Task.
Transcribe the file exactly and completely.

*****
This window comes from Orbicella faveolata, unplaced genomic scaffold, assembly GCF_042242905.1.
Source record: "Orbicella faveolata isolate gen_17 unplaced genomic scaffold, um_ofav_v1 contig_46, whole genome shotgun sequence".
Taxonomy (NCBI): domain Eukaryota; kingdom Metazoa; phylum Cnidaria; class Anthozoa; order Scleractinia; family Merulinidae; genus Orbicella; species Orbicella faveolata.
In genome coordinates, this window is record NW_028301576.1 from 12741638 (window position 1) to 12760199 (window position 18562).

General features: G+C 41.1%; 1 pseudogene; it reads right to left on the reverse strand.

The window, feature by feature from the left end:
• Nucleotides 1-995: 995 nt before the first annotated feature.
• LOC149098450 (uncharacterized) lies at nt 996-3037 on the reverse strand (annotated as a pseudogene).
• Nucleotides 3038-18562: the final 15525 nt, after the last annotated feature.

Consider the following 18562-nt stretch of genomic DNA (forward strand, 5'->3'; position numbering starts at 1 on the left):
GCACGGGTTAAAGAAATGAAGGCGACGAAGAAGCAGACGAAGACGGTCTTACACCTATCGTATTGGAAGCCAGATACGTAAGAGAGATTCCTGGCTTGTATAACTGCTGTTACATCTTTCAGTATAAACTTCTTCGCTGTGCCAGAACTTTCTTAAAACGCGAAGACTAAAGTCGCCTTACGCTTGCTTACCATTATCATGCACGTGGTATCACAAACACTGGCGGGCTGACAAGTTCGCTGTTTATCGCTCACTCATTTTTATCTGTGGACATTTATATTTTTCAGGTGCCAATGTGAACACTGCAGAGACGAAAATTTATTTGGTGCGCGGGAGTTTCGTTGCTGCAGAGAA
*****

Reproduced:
This window comes from Orbicella faveolata, unplaced genomic scaffold, assembly GCF_042242905.1.
Source record: "Orbicella faveolata isolate gen_17 unplaced genomic scaffold, um_ofav_v1 contig_46, whole genome shotgun sequence".
Taxonomy (NCBI): domain Eukaryota; kingdom Metazoa; phylum Cnidaria; class Anthozoa; order Scleractinia; family Merulinidae; genus Orbicella; species Orbicella faveolata.
In genome coordinates, this window is record NW_028301576.1 from 12741638 (window position 1) to 12760199 (window position 18562).

General features: G+C 41.1%; 1 pseudogene; it reads right to left on the reverse strand.

The window, feature by feature from the left end:
• Nucleotides 1-995: 995 nt before the first annotated feature.
• LOC149098450 (uncharacterized) lies at nt 996-3037 on the reverse strand (annotated as a pseudogene).
• Nucleotides 3038-18562: the final 15525 nt, after the last annotated feature.

Consider the following 18562-nt stretch of genomic DNA (forward strand, 5'->3'; position numbering starts at 1 on the left):
GCACGGGTTAAAGAAATGAAGGCGACGAAGAAGCAGACGAAGACGGTCTTACACCTATCGTATTGGAAGCCAGATACGTAAGAGAGATTCCTGGCTTGTATAACTGCTGTTACATCTTTCAGTATAAACTTCTTCGCTGTGCCAGAACTTTCTTAAAACGCGAAGACTAAAGTCGCCTTACGCTTGCTTACCATTATCATGCACGTGGTATCACAAACACTGGCGGGCTGACAAGTTCGCTGTTTATCGCTCACTCATTTTTATCTGTGGACATTTATATTTTTCAGGTGCCAATGTGAACACTGCAGAGACGAAAATTTATTTGGTGCGCGGGAGTTTCGTTGCTGCAGAGAA